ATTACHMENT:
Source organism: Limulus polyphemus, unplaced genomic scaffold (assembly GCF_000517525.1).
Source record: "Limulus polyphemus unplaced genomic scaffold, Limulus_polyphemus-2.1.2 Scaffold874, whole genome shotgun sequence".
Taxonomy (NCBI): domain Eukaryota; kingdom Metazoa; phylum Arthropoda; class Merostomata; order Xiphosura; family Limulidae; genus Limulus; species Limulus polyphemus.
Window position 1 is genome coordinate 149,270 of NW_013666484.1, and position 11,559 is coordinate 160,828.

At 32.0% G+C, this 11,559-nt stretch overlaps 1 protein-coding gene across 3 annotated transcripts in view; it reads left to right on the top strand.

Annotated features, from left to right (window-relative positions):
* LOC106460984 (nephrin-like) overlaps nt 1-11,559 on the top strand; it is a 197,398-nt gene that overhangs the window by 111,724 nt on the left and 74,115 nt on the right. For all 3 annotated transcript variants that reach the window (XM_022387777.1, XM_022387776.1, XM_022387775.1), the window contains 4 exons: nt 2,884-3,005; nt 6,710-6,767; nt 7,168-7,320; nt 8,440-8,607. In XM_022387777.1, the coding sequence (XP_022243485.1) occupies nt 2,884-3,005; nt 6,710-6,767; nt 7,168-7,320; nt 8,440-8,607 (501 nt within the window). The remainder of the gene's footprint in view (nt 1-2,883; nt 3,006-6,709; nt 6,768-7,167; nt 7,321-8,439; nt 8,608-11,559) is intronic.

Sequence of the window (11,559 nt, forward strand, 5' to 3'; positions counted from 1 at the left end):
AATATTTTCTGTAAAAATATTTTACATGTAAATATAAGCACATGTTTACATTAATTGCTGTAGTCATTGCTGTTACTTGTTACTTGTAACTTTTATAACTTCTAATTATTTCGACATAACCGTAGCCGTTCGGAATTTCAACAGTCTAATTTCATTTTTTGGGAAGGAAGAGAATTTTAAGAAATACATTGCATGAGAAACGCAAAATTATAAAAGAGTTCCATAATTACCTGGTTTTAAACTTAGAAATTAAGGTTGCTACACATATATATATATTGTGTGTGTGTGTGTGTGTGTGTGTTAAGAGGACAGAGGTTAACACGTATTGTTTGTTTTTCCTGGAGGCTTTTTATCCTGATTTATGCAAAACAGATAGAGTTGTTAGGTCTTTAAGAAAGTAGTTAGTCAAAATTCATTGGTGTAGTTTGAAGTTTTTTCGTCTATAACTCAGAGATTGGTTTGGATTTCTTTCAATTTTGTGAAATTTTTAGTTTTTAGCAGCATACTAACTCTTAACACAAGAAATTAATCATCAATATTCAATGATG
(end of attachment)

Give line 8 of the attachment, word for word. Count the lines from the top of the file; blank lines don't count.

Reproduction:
Sequence of the window (11,559 nt, forward strand, 5' to 3'; positions counted from 1 at the left end):